As a business let’s say you need to hire a new consultant or software developer and their going rate is $80,000 per year. To employ an overseas staff member that will cost you as a business $80,000 per year. To employ an Australian you’ll need to add 10% on top for superannuation and a further 4% on top of that for payroll tax, costing the business $91,250 per year, but only if your employee happens to live in the lowest tax state in the country, Tasmania. If they live in the ACT the highest tax state you’ll have to pony up 6.85% in payroll taxes taking the total cost for that employee to $94,028.

Now we could make the argument that superannuation is also creating issues here, and you wouldn’t be wrong, but it is a little more nuanced, as this money is all still the employees, its just they can’t access it until 65. So we’ll leave that topic for another day.

Now as much as these figures might not sound like a whole lot, but if you consider that this means a business offshoring its labour force can hire 1 extra employee for every 6 it starts to add up very quickly. A business hiring 100 Australian locals would be competing against a business hiring 117 offshore employees of the same quality for the exact same cost.

And this also assumes that there is no arbitrage between salary levels in the 2 countries, which accelerates this even further. In order to compete against other countries, where labour is cheaper (China, India, etc) we need to build our tax system in a way that makes us structurally more competitive, not less. We are at enough of a disadvantage already due to our high wage levels, adding unnecessary and pointless taxes on top is only adding insult to injury for businesses that want to hire locally. Eventually they’ll be forced to do what they need to stay competitive against those who do.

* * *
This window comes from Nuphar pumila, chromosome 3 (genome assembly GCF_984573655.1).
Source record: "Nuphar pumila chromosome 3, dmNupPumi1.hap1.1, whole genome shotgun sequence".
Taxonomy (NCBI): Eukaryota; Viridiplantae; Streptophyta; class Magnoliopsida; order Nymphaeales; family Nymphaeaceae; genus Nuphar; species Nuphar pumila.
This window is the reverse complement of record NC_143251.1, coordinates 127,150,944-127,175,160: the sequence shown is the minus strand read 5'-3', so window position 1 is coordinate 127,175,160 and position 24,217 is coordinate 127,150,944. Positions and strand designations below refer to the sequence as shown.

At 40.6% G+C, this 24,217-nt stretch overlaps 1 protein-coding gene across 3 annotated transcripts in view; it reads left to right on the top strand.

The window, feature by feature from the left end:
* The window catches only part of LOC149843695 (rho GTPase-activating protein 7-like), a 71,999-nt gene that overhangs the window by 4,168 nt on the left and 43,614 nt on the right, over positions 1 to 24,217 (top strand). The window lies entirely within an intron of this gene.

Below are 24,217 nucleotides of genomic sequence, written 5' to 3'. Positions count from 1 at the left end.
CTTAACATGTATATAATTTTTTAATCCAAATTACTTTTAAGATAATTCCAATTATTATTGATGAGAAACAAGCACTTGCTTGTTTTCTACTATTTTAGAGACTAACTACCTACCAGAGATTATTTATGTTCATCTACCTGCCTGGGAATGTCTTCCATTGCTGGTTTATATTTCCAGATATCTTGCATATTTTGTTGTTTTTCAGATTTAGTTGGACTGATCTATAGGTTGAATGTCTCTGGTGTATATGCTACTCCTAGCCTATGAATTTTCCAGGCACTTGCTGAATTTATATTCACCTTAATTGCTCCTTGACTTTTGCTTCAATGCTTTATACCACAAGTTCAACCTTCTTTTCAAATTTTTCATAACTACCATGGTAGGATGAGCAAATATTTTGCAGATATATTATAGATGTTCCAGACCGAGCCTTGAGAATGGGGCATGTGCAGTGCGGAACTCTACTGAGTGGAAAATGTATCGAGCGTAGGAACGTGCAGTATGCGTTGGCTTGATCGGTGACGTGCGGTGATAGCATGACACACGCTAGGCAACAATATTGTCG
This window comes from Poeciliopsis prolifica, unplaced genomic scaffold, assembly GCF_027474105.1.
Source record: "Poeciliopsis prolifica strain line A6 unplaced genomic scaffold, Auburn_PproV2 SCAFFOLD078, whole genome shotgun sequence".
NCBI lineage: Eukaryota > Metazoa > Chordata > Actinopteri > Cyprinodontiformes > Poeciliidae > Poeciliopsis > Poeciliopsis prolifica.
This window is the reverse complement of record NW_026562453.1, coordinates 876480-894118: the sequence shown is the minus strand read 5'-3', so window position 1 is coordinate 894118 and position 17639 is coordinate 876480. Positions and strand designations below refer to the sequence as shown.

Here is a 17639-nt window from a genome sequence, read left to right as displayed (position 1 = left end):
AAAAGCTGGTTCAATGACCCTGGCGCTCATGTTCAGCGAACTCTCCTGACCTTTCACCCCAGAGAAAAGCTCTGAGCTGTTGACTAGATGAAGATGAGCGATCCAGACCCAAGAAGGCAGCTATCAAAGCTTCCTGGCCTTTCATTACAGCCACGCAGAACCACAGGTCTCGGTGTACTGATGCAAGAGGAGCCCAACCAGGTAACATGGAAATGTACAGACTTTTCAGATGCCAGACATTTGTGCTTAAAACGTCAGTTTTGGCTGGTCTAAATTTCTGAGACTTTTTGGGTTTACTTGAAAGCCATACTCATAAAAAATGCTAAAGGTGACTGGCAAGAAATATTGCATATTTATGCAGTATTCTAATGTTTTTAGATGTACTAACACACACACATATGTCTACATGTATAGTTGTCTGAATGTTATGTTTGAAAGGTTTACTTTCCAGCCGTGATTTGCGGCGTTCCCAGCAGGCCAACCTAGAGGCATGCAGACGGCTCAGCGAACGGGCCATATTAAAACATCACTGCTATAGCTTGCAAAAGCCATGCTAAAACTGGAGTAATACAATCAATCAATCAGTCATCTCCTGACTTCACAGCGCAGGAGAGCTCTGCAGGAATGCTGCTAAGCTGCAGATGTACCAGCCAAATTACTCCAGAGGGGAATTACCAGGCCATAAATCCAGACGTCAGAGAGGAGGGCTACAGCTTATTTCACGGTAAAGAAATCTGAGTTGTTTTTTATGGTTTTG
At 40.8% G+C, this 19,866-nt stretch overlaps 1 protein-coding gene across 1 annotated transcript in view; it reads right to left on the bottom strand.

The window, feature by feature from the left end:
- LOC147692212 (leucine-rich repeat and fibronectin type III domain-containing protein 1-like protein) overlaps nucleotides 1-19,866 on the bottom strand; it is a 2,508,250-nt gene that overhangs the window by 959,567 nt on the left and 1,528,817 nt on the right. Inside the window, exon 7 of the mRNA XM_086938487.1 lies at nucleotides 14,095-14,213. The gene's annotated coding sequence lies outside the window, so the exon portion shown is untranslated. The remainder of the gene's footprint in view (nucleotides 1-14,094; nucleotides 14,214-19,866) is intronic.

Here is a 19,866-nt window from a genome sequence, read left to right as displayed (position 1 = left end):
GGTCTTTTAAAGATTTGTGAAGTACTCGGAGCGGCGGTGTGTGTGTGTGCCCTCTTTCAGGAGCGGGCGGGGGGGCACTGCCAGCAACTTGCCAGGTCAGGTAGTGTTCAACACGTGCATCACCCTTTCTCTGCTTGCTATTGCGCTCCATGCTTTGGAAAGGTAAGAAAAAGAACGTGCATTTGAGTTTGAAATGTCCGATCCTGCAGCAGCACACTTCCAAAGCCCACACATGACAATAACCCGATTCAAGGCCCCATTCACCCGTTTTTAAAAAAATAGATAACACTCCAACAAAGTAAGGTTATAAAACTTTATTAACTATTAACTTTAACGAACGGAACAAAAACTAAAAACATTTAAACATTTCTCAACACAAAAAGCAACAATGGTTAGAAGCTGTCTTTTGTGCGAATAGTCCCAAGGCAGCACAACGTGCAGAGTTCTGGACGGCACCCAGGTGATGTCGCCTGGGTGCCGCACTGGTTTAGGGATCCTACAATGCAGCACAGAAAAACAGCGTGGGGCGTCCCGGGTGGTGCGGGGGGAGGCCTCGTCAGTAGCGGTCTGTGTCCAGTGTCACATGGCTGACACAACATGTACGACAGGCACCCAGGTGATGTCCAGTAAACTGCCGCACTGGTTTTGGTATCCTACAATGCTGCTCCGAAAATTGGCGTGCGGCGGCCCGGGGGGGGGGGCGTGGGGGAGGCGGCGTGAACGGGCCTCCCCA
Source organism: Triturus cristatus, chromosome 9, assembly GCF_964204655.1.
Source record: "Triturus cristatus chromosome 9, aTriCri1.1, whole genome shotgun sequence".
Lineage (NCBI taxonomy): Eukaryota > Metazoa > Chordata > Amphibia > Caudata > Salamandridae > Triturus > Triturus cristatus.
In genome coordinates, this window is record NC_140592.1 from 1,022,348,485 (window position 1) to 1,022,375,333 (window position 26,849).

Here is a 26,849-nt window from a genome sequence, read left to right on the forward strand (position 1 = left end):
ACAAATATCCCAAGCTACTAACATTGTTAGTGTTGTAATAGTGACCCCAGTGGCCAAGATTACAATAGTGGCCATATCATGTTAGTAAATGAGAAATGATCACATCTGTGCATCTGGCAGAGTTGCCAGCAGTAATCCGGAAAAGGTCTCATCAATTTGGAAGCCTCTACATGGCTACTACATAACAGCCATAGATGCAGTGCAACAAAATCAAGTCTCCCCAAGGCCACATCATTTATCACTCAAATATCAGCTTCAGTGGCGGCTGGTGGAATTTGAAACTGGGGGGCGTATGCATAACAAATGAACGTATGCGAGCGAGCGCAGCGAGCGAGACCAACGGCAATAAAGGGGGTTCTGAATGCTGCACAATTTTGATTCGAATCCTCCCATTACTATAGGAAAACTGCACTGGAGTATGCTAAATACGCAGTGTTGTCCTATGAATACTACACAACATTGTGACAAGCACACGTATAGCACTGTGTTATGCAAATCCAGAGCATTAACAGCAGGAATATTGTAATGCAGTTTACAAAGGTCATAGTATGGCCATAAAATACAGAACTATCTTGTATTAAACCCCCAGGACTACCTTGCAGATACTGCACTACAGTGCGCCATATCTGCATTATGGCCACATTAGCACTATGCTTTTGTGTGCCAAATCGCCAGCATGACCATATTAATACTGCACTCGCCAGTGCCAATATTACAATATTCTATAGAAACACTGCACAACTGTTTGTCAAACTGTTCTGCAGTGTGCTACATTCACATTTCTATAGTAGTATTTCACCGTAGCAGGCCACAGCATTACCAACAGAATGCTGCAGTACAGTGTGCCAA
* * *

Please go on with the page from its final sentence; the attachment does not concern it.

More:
So what of the massive hole in the government budget, how do we replace the State governments second largest revenue earner?

We look to the cost benefit analysis. What taxes create the least drag on the economy for every dollar they raise? Are there any that create a headwind in the economy and raise revenue?

From the Henry review studies have shown when governments change the mix of taxes such that they retain the exact same amount of income, and through reducing one tax by 1% and raising another by 1% they get the following changes in GDP

  1. Moving from GST & Land Taxes to Company Taxes = -2.01% in GDP per capita
  2. Moving from GST & Land Taxes to Personal Income Tax = -1.13% in GDP per capita
  3. Moving from Income Taxes to GST = +0.74% in GDP per capita
  4. Moving from Income Taxes to Land Tax = +2.47% in GDP per capita

Looking at the data its clear that we should move to a mix of lower company and personal income taxes and toward one with higher GST & Land taxes. It'll give an instant boost to the economy and put more money in the pockets of ordinary working Australians

At the moment Land taxes are only levied on investors, there is an exemption for any owner occupied property, as well as a few additional exemptions for specific types of land use such as primary production (Farmers)

All that is needed is for the owner occupier exemption to be removed and it will easily replace all the lost revenue from Payroll Tax.